• Sat. May 8th, 2021

What Are Energy Vampires?


Apr 29, 2021

Count Dracula might not be lurking around your home but energy vampires are.

1. What Are Energy Vampires

Energy vampires are behind the so-called standby power and phantom loads. The term refers to the energy used by appliances and electronics when they’re turned off or in standby mode.


According to Cornell University’s Department of Design and Environmental Analysis, vampire appliances cost an average of $200 a year in every household. This translates to literally throwing $200 out of the window. What’s even more striking is that according to the EPA, America could power 11 million homes with all this wasted energy.


Now, not all vampire devices are ‘bad’ as your wi-fi modem needs to work non-stop so you don’t miss an important email and your fridge needs to work 24/7 so you don’t get food poisoning but there are many other energy vampires you could combat. The coffee maker can be unplugged when it’s not in use, just like your microwave, laptop, TV, printer, and gaming console.


2. How To Slay Energy Vampires In Your Home and Other Energy Efficiency Tips

Although there are some energy vampires you cannot slay, there are many ways you can slay others and even reduce the power of those that you cannot beat, lowering your Centerpoint Energy bill along the way.


Install a smart thermostat

You can’t really turn a thermostat off but you can optimize it for maximum energy efficiency and installing a programmable thermostat is the way to do it. If you want to boost your savings, you can use ceiling fans that will allow you to raise the thermostat setting without compromising your comfort. You can also add thick curtains or blinds to add an additional ‘layer’ of insulation.


Energy-Star devices

Even though you cannot unplug your fridge, you can get an energy-efficient one that will use much less energy. Energy Star appliances are proven to save energy, which can save you hundreds in electric costs.


Use power strips

Look for ways to consolidate plugs in common locations. You can choose from the classic format with a red button, a timer one that adheres to your schedule, a remote one, a master-controlled one, or a master-less one that turns off appliances based on load usage.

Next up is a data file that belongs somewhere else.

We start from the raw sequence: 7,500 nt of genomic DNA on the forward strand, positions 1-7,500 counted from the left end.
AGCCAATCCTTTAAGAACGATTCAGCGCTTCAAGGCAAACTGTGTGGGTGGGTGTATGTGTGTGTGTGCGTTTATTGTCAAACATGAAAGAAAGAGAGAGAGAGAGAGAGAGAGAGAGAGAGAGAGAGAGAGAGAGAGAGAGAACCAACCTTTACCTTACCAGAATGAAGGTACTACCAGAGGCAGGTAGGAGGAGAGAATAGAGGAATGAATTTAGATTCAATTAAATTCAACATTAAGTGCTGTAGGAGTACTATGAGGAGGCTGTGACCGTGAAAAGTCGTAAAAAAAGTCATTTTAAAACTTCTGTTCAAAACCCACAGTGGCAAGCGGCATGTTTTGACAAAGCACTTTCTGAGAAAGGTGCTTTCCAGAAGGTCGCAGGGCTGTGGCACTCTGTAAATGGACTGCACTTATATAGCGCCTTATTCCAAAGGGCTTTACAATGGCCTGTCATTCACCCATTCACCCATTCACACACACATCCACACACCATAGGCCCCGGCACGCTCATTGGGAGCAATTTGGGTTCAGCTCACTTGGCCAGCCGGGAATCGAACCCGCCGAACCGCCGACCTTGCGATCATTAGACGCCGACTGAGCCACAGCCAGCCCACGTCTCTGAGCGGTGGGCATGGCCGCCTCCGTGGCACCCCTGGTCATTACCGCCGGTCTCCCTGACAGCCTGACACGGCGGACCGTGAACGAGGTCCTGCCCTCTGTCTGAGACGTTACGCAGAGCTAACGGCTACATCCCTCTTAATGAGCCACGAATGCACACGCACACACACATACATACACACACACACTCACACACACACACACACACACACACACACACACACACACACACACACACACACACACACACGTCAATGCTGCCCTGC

Adopt energy-efficient habits

Don’t peek in the oven when you are baking as every time you do that, the temperature drops, making your oven work harder to get back to the set temperature. Turn off the oven and stove a few minutes before cooking time comes to an end as the created heat will finish the job on its own, without electricity. Wash your clothes in eco-mode that uses colder water. Only turn on your computer and other devices when you need them. Turn off the lights when they’re not in use or even better, find interesting things to do in the dark. Lighting accounts for about 12% of a typical residential utility bill. Dress for the weather by wearing layers during winter and dressing as lightly as possible during summer to ease the burden on your HVAC as heating and cooling costs take the biggest chunk of your monthly bills.


Regularly maintain your devices

Poorly maintained devices work a lot harder to get the job done and use much more energy as a consequence. For example, defrost your refrigerator and freezer before ice buildup becomes 1/4-inch thick.


Strategically place your devices

Don’t put your refrigerator in a sunny spot as it will have to work much harder to stay cool. Avoid placing appliances that give off heat, such as lamps, near a thermostat.



For everything that you can flip the switch- make a habit of doing so. Your wallet and the planet will thank you for slaying as many energy vampires as you can. Besides ensuring they are plugged out once they are not in use, you could also forego some devices altogether: instead of playing with your console, you could play a board game, draw, paint or read a book!

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